Myth & Magic
An old Lincolnshire and East Anglian dialect word for an unfledged bird or an inexperienced person.
Dialect word meaning to weary, to wear out or to exhaust. ‘Dauled’ means worn out, tired and limp.
East Anglian dialect word for a trickle of water or tiny stream.
A three-pronged rake with the metal prongs or tines set at right angles to the long wooden handle. Compass, a mixture of animal dung and soiled straw, was taken out to fields in a cart. A man known as Sir Wag walked behind the cart using the dung drag to pull down the compass on to the field. The long handle ensured he did not get covered in the smelly manure as he raked it down.
In some place-names, ‘harrow’ derives from Hearg which is Old English for a pagan site of worship.
Local Norfolk name for the small crabs found on the mud flats of Breydon Water near Yarmouth. It was also the name given to the prostitutes that worked on the streets or Rows of Yarmouth.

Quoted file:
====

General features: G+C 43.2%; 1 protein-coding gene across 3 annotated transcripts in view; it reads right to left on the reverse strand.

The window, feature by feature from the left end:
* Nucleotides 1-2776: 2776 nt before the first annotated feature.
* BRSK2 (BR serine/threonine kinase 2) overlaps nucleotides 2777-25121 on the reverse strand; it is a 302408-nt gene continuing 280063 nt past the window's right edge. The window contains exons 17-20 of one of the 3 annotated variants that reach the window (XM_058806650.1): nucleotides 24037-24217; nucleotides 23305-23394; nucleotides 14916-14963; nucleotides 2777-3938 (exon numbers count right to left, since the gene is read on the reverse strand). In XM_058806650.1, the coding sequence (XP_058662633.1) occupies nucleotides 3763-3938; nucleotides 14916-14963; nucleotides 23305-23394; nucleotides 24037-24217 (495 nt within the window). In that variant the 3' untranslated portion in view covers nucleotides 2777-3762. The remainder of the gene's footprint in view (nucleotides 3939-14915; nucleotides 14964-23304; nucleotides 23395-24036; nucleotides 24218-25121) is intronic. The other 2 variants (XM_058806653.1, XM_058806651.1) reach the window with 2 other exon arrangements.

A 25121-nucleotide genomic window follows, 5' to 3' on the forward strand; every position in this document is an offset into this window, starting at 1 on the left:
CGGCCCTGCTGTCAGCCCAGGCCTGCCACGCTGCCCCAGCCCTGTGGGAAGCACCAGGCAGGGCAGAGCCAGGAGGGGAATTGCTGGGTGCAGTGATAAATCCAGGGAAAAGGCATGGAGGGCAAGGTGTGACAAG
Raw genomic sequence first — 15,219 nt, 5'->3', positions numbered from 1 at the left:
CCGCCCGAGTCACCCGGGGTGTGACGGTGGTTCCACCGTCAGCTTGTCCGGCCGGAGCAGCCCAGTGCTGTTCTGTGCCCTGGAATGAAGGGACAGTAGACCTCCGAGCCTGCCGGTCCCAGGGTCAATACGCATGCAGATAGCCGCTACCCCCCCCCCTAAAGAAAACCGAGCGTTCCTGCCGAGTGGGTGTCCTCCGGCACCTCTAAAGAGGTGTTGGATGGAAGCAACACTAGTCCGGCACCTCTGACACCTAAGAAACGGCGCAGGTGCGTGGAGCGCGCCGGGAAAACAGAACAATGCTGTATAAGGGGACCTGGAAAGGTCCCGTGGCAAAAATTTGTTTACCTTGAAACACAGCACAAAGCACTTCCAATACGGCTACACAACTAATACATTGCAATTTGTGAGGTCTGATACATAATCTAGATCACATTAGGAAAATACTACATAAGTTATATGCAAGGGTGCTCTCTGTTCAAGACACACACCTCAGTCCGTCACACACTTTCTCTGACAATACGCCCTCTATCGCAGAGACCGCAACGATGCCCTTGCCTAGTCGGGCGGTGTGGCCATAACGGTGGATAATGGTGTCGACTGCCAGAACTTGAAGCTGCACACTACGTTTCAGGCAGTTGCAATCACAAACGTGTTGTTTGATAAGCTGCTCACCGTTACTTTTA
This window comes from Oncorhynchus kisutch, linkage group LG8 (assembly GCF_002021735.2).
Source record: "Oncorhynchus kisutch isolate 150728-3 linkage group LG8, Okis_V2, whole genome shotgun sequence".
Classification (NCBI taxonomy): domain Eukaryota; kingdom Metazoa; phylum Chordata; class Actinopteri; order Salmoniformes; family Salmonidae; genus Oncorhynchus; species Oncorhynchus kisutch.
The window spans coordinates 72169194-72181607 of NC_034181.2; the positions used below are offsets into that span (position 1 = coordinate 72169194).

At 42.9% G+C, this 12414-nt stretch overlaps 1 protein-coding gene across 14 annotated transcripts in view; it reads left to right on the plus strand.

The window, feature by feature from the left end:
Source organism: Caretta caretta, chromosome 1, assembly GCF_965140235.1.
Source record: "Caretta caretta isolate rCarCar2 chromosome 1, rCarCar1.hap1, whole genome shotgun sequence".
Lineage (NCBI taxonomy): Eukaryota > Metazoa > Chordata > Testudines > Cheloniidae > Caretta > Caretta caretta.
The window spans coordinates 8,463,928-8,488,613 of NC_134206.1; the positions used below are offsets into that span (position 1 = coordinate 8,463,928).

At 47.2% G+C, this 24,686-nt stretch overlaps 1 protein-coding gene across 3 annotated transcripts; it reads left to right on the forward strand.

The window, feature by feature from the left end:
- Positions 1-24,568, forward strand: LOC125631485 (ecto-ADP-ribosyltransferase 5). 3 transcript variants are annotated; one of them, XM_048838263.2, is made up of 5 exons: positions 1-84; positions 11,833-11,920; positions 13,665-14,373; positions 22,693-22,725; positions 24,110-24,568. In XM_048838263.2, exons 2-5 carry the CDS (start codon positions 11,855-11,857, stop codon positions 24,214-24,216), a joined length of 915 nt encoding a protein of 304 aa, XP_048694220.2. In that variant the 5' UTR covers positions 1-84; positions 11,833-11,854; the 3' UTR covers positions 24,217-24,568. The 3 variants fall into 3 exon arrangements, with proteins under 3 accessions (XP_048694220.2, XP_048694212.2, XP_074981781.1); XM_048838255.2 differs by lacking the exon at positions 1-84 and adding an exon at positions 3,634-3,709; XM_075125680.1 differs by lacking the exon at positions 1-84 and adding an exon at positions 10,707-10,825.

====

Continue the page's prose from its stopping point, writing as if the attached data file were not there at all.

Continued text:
A name for stale urine. Human urine was collected to use for bleaching wool and linen, the urine of a virgin woman being the most highly valued for this. Many convents earned a good income from selling the nuns’ urine as they were assumed to be virgins. Lant was also mixed with lime and used to coat seed before sowing to discourage birds from eating it.
When the high spring and autumn tides wash over a beach they leave behind salt water which is dried by sun and wind, forming a salty crust in the top layer of sand or silt. This layer is known as mould. In the Middle Ages the mould was scraped off by the salt-makers. It was then washed and filtered to extract the salt in the form of brine. This was the first step in the salt making process.
Lincolnshire dialect word for the base or foundation of a stack of sacks of grain or other materials such as hay or logs. The steddle needed to be broad and sturdy in order to provide a stable base for the stack, otherwise it might topple over and crush someone. By extension, this word was also used to describe a man or woman with a pear-shaped figure. If someone had chunky legs and a broad bottom, they were said to have ‘a good steddle.’